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  1. Subscriber Marinkatomb
    wotagr8game
    17 Dec '15 00:01 / 1 edit
    Ok, I need some help here, there is something holding me back from progressing and i can't understand what it is. Hopefully there are some players on here that can help me get to the root cause of my inconsistent play so I can move off of this plateau that I have been stuck on for years.

    I take my chess pretty seriously, I don't play here so much any more as I have spent the last couple of years really focusing on live games in order to improve my mental calculation (RHP left me dependant on databases and analyse board).

    I think my understanding has really come on in the last few years. I've spent a LOT of time playing through GM games (at least 5 a day for a good 4 or 5 years). I have done 45,000 tactics puzzles in the last 3 or 4 years, my tactics rating is around 2000-2200 (based on a couple of sites). My highest chess rating to date is 2150, but that was in 2009 and that was a bullet rating. My blitz rating is around 1800-1900 and has been around that for about 7 or 8 years.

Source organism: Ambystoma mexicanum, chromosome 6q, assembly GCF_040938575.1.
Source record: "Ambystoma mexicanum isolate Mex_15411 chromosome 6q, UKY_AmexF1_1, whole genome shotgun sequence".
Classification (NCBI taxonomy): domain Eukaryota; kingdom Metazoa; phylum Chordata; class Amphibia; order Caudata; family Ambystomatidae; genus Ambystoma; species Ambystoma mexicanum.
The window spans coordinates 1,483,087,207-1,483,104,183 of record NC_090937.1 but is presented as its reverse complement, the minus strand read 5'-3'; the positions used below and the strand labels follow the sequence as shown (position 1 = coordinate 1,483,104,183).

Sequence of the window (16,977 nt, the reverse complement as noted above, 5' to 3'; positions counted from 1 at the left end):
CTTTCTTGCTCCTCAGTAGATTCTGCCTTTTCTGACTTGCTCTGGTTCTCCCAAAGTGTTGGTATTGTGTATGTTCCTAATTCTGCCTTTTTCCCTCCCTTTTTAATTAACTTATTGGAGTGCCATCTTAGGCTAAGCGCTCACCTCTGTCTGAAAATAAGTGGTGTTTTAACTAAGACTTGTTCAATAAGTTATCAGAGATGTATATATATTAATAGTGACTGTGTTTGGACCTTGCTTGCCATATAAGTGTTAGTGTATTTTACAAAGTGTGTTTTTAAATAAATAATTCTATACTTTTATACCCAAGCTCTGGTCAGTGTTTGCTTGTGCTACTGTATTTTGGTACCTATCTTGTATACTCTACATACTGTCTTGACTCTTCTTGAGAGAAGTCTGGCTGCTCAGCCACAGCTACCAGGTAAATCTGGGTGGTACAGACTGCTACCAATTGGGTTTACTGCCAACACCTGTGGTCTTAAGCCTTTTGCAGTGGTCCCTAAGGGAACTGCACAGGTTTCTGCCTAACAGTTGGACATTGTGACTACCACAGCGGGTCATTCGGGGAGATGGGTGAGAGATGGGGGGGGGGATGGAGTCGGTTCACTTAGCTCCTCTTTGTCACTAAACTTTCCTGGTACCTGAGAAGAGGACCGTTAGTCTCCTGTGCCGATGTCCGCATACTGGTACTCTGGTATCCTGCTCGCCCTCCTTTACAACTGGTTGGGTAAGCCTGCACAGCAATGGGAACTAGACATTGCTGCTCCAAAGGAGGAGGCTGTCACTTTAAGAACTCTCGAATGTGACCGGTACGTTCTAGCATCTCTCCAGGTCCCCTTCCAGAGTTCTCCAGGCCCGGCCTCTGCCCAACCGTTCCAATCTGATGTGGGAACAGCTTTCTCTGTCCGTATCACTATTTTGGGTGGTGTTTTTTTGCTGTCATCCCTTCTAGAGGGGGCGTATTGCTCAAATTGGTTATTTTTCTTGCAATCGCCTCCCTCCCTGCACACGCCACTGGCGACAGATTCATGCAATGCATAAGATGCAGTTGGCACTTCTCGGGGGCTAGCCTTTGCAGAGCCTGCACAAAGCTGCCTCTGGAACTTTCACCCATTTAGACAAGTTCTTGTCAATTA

Now, what's the problem you might ask? Namely, It is inconsistency. This is my graph from the last 3 months..

    http://en.lichess.org/@/marinkatomb

    As you can see, it yo-yo's up and down between 18-1900. I am working on something like a two week peak and troff and no matter what I do I just can't break this cycle. On a good day I can beat 2100-2300 players (i'll lose some too of course). I came third in a Weekly tournament not so long ago, that had some 200 participants. The problem is clearly not a matter of knowledge. Of course there are always more things to learn, but on the strength of these good days, it is not unreasonable for me to be expecting to be breaking 2000 by now. I know many players who manage this with a fraction of the amount f effort that i put in!

    The problem is that every time I have a god day like this, I have maybe a week after where I just can't achieve the same level. This has a strange psychological effect actually. If I raise my rating on one of these good days, the temptation is there to stop playing. Try and wait for the right moment to play on as I have been trying and trying and trying for so many years to break 2000 in a normal time control. In the past I have stopped playing for weeks (or just practised chess in some other way). No matter what happens, if my rating is over 1900 when I start playing, that's it, i'll just free fall until I quit in disgust. It happens again and again and again. I am honestly on the verge of quitting the game altogether as it is really just depressing me.